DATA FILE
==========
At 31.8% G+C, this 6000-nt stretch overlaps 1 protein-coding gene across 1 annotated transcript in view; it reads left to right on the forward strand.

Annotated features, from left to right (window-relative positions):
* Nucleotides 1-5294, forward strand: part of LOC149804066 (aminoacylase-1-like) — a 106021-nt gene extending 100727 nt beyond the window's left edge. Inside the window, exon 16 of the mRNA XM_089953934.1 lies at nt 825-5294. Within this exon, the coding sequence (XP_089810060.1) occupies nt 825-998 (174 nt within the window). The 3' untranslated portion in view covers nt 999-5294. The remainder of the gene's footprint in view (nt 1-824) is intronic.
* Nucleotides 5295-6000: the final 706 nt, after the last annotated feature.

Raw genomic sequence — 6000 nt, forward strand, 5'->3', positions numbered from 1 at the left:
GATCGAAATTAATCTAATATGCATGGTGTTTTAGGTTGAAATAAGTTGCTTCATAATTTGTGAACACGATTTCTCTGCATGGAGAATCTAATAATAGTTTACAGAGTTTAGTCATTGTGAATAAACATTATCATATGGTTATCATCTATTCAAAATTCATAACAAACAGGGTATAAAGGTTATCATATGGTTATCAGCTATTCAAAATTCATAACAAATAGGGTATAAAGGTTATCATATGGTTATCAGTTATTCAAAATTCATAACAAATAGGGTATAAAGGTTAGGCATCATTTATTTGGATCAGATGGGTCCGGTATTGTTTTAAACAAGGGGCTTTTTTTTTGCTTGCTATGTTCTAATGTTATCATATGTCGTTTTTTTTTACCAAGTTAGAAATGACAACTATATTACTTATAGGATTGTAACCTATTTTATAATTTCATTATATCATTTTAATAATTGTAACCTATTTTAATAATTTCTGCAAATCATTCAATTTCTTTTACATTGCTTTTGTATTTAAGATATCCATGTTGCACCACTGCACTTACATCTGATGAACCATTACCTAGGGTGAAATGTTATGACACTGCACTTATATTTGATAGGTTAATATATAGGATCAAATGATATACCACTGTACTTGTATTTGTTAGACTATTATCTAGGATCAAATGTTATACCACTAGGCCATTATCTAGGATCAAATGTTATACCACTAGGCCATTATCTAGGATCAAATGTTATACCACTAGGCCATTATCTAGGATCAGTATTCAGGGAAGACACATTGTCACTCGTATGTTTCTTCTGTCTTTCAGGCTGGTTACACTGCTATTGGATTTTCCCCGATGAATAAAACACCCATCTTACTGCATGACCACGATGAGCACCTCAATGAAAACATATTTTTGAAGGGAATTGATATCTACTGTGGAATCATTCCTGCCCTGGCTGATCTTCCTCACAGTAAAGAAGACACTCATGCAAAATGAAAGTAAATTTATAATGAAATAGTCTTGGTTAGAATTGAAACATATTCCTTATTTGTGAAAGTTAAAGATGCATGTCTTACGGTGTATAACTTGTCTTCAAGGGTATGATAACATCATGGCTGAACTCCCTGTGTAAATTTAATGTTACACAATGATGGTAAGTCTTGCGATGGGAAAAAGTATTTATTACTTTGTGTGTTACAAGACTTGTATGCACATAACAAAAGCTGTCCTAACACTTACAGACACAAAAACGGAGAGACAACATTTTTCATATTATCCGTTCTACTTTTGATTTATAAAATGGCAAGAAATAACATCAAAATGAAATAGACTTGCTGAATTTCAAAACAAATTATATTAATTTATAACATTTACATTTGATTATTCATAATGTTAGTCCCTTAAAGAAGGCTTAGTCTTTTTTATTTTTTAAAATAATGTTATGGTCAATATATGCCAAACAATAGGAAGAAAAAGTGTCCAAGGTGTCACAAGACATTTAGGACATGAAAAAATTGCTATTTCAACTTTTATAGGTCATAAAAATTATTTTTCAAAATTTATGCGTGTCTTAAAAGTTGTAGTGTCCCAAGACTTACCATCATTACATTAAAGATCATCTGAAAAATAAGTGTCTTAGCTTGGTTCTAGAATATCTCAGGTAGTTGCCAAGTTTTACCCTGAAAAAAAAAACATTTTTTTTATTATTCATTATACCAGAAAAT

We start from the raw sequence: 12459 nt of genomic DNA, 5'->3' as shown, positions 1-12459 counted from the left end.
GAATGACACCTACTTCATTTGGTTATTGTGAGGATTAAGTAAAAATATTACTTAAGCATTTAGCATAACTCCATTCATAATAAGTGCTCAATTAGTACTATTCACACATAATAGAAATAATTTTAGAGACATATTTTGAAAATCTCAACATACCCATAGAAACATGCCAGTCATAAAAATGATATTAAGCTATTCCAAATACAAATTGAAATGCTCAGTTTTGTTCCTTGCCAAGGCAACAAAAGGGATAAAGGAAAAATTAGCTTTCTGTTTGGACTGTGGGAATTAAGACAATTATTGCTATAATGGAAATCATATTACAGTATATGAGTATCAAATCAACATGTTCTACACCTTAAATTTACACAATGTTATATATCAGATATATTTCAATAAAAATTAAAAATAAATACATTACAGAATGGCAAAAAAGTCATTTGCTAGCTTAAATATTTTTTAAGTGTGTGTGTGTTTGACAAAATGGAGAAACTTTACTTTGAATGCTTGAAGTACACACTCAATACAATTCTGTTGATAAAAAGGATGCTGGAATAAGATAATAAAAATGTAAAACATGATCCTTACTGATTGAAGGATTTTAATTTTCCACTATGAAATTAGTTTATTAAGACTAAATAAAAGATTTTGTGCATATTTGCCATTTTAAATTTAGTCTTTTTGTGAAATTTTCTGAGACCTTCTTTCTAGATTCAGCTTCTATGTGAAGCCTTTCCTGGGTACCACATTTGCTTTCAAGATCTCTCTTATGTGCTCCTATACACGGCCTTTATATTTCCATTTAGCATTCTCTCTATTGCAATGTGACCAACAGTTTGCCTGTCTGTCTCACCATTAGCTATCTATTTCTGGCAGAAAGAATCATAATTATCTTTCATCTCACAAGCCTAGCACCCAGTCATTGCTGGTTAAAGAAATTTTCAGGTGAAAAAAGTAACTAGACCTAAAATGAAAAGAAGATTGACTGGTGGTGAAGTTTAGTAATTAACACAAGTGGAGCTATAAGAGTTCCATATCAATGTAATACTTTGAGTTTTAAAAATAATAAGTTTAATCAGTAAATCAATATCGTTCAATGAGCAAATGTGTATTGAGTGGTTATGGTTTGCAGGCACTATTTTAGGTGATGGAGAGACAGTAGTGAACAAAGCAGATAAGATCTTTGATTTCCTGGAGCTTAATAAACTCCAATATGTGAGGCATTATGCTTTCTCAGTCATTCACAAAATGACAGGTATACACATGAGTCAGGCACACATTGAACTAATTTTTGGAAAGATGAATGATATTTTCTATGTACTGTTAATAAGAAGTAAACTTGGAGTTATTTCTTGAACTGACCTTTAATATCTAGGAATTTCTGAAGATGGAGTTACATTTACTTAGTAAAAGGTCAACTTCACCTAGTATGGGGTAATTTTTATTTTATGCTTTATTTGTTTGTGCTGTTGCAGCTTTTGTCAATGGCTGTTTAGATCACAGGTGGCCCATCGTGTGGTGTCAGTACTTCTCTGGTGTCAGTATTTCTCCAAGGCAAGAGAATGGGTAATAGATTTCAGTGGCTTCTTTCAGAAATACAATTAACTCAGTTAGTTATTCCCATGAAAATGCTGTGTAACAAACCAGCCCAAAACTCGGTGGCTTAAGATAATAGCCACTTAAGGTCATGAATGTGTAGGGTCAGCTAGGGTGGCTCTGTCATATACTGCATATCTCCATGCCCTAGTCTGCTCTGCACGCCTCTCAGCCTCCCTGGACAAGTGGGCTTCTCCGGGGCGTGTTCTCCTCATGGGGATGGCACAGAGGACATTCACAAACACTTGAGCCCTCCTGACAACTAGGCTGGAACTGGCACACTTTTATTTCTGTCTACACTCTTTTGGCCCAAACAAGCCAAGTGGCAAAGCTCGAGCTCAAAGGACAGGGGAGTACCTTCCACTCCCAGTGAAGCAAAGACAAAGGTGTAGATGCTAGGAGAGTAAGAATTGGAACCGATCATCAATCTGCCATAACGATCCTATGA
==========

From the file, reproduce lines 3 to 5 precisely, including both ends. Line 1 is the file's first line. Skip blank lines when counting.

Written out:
* Nucleotides 1-5294, forward strand: part of LOC149804066 (aminoacylase-1-like) — a 106021-nt gene extending 100727 nt beyond the window's left edge. Inside the window, exon 16 of the mRNA XM_089953934.1 lies at nt 825-5294. Within this exon, the coding sequence (XP_089810060.1) occupies nt 825-998 (174 nt within the window). The 3' untranslated portion in view covers nt 999-5294. The remainder of the gene's footprint in view (nt 1-824) is intronic.
* Nucleotides 5295-6000: the final 706 nt, after the last annotated feature.

Raw genomic sequence — 6000 nt, forward strand, 5'->3', positions numbered from 1 at the left: